The Company follows paragraph 825-10-50-10 of the FASB Accounting Standards Codification for disclosures about fair value of its financial instruments and paragraph 820-10-35-37 of the FASB Accounting Standards Codification (“Paragraph 820-10-35-37”) to measure the fair value of its financial instruments. Paragraph 820-10-35-37 establishes a framework for measuring fair value in accounting principles generally accepted in the United States of America (U.S. GAAP), and expands disclosures about fair value measurements. To increase consistency and comparability in fair value measurements and related disclosures, Paragraph 820-10-35-37 establishes a fair value hierarchy which prioritizes the inputs to valuation techniques used to measure fair value into three (3) broad levels. The fair value hierarchy gives the highest priority to quoted prices (unadjusted) in active markets for identical assets or liabilities and the lowest priority to unobservable inputs.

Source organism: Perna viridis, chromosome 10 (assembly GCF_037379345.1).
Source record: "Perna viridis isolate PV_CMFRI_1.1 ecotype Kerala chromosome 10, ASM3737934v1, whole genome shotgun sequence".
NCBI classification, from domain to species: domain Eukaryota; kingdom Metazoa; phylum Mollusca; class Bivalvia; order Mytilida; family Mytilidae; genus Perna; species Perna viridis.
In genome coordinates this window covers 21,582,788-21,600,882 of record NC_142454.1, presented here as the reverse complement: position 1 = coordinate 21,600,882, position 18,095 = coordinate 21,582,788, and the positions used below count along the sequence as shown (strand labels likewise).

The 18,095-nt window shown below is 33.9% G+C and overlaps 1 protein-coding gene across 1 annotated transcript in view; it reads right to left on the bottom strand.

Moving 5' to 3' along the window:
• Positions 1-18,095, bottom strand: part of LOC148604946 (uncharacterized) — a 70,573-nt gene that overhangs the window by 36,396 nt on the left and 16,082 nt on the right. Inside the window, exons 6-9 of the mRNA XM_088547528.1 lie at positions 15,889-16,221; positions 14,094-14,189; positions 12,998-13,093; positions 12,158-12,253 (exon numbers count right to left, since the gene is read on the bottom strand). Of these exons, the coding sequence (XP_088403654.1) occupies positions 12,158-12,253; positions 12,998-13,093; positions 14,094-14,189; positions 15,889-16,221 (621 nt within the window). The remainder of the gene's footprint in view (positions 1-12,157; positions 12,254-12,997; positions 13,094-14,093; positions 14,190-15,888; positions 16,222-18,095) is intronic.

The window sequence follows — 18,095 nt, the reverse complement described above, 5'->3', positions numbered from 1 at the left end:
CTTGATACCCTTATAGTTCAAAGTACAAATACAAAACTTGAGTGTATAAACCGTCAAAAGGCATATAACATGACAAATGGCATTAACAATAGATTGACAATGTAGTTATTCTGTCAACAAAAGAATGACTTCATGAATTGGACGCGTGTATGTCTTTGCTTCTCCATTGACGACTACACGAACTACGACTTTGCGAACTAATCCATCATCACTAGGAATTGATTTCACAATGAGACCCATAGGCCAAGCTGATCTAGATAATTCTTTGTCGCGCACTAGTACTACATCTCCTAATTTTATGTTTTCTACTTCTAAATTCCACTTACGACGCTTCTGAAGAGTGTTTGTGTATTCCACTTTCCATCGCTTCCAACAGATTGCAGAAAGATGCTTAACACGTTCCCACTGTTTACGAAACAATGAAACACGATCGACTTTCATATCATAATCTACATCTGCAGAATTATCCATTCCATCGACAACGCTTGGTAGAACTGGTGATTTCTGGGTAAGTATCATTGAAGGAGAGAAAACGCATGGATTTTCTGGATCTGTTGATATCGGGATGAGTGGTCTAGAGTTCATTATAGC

The three (3) levels of fair value hierarchy defined by Paragraph 820-10-35-37 are described below:


Level 1: Quoted market prices available in active markets for identical assets or liabilities as of the reporting date.


Level 2: Pricing inputs other than quoted prices in active markets included in Level 1, which are either directly or indirectly observable as of the reporting date.


Level 3: Pricing inputs that are generally observable inputs and not corroborated by market data.